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Consideration of Water Aspects During Due Diligence

Water abstraction in a quarry

First published in the April 2023 issue of Quarry Management 

By Deborah Thomas FIQ, Chris Woodhouse FIQ and James Dodds FIQ, Envireau Water

From 2018 to mid-2020 the quarrying industry went through the pain of applying for and obtaining what have been colloquially called ‘dewatering licences’. This was a major exercise, which by and large is now complete. The licences that have been issued represent the situation described in applications based on information and evidence at the end of 2017. That is more than five years ago. How many quarries do you know that have stood still for five years?

Since January 2018 any quarry starting to dewater has needed to apply for a ‘dewatering licence’* and that is a long and tortuous process, which Envireau Water have described before. Over the last five years the industry and its consultants have gained experience of the process, its costs and frustrations, but in our experience the lessons learned are not being considered early enough in the project life cycle.

* This term is a misnomer. Abstraction licences come in three forms in England and Wales – Full, Transfer and Temporary. All three could be used in a quarry setting. Permits are also required in Scotland, but the regulatory system is different.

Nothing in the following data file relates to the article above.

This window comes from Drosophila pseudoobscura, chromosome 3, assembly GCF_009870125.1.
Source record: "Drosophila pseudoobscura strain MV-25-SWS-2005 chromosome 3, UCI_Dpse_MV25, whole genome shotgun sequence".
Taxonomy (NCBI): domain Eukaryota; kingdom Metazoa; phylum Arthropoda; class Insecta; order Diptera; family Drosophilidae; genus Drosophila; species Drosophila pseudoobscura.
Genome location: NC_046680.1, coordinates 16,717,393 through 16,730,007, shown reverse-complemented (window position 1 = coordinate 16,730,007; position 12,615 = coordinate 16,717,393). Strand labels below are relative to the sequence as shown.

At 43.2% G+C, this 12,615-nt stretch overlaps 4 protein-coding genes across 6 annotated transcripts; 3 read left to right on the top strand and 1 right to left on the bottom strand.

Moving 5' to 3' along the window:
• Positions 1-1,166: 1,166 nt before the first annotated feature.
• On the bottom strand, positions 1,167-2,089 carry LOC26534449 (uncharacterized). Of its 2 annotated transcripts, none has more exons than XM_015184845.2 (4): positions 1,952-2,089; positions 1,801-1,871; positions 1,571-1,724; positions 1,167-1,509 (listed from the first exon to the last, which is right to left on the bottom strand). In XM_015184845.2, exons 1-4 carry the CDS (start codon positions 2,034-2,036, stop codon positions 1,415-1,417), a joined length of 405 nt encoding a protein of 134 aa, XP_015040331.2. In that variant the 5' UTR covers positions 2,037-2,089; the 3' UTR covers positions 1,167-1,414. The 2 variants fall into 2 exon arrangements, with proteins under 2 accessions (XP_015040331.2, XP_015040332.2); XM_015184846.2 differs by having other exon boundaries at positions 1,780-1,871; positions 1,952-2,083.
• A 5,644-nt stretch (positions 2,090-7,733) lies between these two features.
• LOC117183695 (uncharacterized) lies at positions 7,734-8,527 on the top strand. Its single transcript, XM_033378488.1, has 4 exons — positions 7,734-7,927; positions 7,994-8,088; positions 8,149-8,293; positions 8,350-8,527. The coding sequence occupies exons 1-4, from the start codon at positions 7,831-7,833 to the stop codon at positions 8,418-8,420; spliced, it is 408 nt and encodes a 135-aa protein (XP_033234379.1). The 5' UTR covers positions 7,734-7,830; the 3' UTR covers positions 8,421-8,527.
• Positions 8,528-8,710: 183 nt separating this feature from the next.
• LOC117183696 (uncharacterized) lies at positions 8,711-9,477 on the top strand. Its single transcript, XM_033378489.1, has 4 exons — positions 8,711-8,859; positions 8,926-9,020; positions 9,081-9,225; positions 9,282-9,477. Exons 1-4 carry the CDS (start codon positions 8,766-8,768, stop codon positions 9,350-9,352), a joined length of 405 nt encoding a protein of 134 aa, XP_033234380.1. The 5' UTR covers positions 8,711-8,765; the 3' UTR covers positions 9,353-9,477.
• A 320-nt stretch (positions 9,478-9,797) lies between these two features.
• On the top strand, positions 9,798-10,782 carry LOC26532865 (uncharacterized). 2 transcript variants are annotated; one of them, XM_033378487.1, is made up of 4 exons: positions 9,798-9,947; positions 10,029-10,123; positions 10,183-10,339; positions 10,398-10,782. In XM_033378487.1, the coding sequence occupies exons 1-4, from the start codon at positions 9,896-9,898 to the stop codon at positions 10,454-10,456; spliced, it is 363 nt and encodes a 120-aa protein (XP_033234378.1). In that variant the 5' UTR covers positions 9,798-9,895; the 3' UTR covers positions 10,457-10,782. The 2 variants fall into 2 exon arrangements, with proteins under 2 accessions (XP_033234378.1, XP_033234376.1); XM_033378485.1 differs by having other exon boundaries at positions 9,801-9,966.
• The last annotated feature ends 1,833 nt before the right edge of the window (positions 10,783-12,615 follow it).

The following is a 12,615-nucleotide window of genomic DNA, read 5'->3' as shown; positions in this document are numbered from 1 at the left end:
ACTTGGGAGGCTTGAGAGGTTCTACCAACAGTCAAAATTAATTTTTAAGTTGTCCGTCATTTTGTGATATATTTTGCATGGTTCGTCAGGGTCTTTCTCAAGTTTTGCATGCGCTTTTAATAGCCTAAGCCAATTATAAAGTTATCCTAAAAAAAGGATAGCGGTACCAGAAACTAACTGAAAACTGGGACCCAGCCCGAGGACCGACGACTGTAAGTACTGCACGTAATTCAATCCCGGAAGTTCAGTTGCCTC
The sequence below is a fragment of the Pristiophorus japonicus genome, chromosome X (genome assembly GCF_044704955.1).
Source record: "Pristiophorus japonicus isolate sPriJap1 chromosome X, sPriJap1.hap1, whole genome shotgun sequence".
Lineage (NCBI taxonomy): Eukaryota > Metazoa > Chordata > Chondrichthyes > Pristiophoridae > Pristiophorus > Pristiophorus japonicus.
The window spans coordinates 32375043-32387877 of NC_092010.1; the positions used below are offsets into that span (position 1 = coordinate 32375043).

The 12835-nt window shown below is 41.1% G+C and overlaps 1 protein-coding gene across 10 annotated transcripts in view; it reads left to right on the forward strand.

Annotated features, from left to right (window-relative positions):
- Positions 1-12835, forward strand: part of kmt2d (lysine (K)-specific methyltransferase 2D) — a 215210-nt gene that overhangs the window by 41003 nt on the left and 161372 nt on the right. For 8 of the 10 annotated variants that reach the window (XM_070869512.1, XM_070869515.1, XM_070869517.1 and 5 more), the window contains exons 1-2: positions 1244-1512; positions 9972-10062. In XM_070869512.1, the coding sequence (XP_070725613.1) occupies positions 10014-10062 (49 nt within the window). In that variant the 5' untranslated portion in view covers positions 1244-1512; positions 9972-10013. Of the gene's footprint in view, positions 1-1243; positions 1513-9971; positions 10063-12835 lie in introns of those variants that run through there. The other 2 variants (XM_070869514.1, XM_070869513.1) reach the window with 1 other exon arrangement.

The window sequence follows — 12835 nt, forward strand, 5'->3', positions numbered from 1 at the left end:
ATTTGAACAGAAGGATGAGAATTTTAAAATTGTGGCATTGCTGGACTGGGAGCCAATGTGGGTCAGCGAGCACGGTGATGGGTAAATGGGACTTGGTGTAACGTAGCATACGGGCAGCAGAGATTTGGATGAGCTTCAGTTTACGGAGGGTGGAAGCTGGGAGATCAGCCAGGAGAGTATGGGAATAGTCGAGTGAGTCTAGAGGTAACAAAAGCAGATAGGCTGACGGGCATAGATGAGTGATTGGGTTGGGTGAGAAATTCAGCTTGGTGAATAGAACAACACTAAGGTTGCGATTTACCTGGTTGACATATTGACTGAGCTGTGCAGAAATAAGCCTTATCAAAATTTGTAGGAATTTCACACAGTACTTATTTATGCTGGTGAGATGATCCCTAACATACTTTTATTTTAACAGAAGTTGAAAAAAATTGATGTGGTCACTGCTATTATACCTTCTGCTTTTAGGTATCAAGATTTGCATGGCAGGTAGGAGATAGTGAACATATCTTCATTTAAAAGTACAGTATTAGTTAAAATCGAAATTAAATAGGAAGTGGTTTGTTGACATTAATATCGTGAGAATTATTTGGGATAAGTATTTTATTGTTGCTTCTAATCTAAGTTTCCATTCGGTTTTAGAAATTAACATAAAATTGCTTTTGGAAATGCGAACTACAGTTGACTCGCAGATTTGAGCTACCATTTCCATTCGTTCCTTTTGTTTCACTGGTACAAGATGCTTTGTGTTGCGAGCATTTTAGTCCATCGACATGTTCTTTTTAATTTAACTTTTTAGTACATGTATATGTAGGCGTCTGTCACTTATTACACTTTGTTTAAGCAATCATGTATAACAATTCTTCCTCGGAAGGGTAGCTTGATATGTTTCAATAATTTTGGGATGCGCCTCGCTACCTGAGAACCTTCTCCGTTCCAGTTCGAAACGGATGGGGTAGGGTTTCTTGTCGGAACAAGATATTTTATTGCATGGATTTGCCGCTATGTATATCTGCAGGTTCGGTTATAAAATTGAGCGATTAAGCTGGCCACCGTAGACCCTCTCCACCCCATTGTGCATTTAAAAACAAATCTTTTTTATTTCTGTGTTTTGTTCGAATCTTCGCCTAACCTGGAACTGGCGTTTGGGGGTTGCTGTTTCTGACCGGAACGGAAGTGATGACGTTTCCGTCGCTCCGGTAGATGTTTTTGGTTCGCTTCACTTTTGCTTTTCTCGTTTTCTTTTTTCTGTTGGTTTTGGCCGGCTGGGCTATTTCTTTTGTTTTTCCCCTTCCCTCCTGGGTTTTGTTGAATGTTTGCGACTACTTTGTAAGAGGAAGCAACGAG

Whether the project starts with an acquisition, a greenfield site or the extension of an existing quarry, the length of time and evidence base needed to successfully apply for and obtain a dewatering licence needs to be carefully considered. Prior to 2018, when dewatering did not need an abstraction licence, water-related challenges were largely dealt with via the planning application process and/or dealt with ‘on the hoof’ while operating the quarry. Subsequent to 2018 a different and possibly more-savvy regulator has a second bite of the cherry and licences must be in place before operations start. We have learned that the licensing regulators require a high evidence bar and that they are taking far longer to determine applications than they should. Application processing times of more than a year are becoming common. This situation combines to make the application process expensive and uncertain.

To mitigate these challenges within the context of any project, it is critical that company decision makers, at whatever level, have the best information possible, as early as possible. That means taking a view on water-related aspects connected to the project soon after a project first starts being developed internally.

Because of the special regulations that introduced the 2017 licences, it is wrong to use that process as an analogy for the process today. The standard licensing process, which applications follow now, is far more rigorous, detailed, time consuming and expensive.

Water-related challenges associated with quarrying fall into three broad groups: flood risk and drainage; dewatering, supply and discharge; and impacts. Early in a project all these aspects can be considered at a simple desk study level, based on readily available published information, experience and analogy with operating units. Intelligent evaluations and gap analysis allow the scale of scientific evidence to be collected to be considered, costs and timescales to be collated, and for these to be fed into the decision-making process. Even more critically, early gap analysis allows ‘free’ information to be obtained from already budgeted site investigation and exploration activities, which can provide greater confidence in the nature of the challenges and the solutions or mitigation that may be required.